Martha Price reflects on her mixed feelings about the new year, and on how we can reconcile the tragedies of 2020 with some hope for the future. For Issue #20 ‘Legacy’. (Written 2nd Jan 2021).
I love New Years, I really do. Not just the fun of New Years Eve, always spent with my closest friends and a mess of sparkles and alcohol, but the fresh turn of the months and a brand new twelve to play with. I also enjoy reflecting on the previous twelve, identifying and reminiscing in its highs and lows and have usually found resolutions to be motivational and exciting. But this year the tone is decisively different, I imagine, for all of us.
Most of what I was seeing online and more widely, was the desire to forget about this year. To write it off as ‘The Year of the Pandemic’ and forget it ever happened. A year that was stolen. To refresh ourselves with the promise of a new, and better, year in 2021. I completely understand this, whether it is born out of real ability to do so, or more of a desperate wish to provide some comfort. Hope comes in different forms for different people and if burying this year is what people need, there isn’t anyone standing in the way.
When it turned midnight however, I found myself unable to cheer with any real conviction or to have the mentality of 2020 being neatly finished and gone. I envied those who did. Was I being completely pessimistic and not allowing myself to think this coming year would be better?
As the first fireworks went off in the London show, the mention of the virus from the commentator elicited groans from some of my celebrating housemates, who somewhat understandably, did not want to let Covid-19 creep into this classic moment of joy, stealing yet another occasion. For me, however, it was not an option to omit a mention and I found myself unable to think of literally anything else as the skyline was dotted with the coloured explosions. Performative or not, the NHS letters in the sky and the recognition of the Black Lives Matter movement felt completely necessary.
I cannot push aside the figures and it is okay if you can’t either. Officially, 73,000 people in the UK have lost their lives as a result of Coronavirus. This alone is the entire population of my hometown. The estimated actual figures are even higher. This is an incomprehensibly devastating scale. These numbers also do not include the people who have lost their jobs or homes or have developed other kinds of health problems as a result.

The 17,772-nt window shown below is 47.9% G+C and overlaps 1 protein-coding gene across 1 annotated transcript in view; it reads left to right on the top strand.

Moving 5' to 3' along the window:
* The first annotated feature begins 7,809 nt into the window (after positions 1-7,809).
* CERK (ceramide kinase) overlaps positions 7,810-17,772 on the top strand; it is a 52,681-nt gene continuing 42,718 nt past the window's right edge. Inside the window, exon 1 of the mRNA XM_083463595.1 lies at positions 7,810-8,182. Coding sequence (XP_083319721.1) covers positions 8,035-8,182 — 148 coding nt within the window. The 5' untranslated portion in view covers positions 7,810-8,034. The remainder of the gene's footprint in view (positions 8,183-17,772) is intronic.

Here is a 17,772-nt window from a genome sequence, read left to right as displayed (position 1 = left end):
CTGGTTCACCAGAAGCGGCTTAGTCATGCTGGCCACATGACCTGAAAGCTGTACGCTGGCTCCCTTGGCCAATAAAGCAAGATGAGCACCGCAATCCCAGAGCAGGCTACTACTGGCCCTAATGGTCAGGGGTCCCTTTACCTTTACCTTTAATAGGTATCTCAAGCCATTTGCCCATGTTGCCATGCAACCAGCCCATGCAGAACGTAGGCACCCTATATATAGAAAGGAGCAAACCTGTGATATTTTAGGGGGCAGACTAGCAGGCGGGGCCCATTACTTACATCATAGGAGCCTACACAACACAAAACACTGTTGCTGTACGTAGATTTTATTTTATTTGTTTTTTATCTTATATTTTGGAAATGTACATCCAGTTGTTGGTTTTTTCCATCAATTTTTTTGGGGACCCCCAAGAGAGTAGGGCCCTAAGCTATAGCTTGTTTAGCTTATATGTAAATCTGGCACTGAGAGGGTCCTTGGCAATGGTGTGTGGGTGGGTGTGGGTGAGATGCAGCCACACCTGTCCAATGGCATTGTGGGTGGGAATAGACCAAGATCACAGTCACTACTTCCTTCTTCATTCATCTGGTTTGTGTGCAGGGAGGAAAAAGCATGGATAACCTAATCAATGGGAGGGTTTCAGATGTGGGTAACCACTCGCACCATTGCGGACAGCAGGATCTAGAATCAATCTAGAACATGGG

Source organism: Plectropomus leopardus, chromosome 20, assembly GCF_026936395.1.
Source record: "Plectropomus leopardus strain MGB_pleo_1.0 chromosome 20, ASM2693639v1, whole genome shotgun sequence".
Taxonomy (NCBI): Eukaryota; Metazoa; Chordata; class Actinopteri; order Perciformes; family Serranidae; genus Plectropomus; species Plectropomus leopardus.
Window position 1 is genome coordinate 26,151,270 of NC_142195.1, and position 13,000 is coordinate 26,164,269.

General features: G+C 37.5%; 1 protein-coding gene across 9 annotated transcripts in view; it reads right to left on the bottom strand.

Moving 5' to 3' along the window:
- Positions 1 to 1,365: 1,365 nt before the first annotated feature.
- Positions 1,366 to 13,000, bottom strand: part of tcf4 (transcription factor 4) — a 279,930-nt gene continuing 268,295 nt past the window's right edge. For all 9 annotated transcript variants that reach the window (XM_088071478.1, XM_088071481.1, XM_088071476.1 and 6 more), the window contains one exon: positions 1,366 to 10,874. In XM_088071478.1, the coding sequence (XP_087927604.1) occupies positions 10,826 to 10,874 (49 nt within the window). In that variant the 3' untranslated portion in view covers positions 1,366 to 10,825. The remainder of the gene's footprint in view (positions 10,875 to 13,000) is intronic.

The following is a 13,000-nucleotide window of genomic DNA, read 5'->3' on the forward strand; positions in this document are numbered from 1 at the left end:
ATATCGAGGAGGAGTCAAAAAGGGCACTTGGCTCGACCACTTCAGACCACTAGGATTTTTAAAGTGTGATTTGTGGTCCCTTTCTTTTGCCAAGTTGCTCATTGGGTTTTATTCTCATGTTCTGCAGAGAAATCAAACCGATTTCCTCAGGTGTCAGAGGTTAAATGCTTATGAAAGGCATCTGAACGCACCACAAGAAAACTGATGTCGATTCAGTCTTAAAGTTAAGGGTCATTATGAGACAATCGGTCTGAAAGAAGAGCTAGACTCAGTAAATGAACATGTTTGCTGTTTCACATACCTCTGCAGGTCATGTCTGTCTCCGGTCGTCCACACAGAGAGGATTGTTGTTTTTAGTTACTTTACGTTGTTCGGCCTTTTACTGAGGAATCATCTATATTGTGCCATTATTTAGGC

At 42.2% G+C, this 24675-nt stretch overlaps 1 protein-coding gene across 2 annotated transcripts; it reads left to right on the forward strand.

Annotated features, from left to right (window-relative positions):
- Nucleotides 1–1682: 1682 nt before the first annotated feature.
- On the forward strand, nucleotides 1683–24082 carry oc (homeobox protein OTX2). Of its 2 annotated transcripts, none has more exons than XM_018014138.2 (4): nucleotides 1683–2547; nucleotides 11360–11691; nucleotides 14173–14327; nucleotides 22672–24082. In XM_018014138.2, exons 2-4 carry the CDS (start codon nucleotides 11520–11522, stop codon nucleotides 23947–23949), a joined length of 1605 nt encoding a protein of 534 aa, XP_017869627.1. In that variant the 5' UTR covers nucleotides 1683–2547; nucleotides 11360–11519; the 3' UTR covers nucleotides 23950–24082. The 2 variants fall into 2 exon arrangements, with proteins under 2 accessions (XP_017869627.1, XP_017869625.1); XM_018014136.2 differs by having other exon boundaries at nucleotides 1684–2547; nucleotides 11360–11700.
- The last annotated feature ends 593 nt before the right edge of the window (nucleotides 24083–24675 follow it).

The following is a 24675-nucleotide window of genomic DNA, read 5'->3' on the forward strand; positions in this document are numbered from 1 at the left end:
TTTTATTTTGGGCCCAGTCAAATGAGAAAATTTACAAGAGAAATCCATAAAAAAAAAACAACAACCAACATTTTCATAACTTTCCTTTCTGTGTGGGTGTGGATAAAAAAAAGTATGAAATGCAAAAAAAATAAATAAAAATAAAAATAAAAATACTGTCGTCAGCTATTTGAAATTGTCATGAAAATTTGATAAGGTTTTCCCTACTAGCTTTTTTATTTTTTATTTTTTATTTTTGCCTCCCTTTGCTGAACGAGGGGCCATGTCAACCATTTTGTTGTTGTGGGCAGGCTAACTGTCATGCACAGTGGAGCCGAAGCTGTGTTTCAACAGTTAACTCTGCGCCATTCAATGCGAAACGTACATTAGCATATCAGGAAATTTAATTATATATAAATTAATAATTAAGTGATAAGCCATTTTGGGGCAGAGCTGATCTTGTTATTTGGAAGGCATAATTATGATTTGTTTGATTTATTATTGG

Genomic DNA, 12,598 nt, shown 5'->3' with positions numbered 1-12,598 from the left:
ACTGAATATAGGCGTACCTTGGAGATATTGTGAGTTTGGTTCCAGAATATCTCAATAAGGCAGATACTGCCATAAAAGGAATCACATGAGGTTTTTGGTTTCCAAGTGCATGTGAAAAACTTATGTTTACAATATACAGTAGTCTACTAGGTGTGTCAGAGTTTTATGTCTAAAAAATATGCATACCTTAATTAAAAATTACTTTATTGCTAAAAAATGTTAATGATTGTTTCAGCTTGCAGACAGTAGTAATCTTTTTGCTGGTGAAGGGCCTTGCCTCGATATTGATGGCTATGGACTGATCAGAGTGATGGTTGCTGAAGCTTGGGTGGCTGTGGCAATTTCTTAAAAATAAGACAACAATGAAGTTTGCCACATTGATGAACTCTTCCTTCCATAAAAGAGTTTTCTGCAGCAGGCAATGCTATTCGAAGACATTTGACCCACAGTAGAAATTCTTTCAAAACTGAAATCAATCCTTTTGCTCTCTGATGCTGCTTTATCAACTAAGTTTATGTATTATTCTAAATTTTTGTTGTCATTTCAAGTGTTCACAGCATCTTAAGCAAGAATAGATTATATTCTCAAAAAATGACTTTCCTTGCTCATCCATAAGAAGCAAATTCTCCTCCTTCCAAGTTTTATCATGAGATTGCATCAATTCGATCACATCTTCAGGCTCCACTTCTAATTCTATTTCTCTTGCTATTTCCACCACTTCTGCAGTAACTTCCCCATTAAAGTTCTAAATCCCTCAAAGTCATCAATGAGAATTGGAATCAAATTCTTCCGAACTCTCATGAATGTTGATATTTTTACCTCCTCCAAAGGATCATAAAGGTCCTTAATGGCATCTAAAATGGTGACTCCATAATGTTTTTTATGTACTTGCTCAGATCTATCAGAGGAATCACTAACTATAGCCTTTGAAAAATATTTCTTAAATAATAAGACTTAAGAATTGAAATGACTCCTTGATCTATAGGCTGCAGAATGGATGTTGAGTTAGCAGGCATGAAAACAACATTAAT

Behind every number is a network of people grieving for a loved one, a friend or a partner. People who were not even afforded the usual comforts of the traditions of grief. There were limited visits to people in hospitals or care homes and restricted funerals. Combined with the limits on physical distance when gathering is immeasurably painful for so many of the population and likely amplifies the sense of loss.
It was the thoughts of these people, the real people and families who comprise these numbers that make the news, that filled my mind as we counted down. It is impossible to forget 2020 for those it touched so personally.
As I thought about whether to make resolutions, careful to not set myself up for disappointment in another unpredictable year, I thought that maybe instead we could try to make some collective ones. To try to maintain some sense of cohesion as a community that is still so required, I wondered if we could each set out, to whatever extent is possible in our personal capacity, to remember those who have gone. This could be in the form of resolving to keep up increased contact with our local communities in ways we did not before. Or, in the form of the giving we were so quick to demonstrate – to keep finding ways to support those who are more vulnerable to this in whatever form this can come in. I hope we can also resolve to find a way to keep the inspirational momentum going when we see injustice, just as we have this year. We can, and I believe should, use this to honour the people who make up the continuing numbers of Covid-19. We should demand better for next year and all the years to come.
Artwork by Amelia Elson.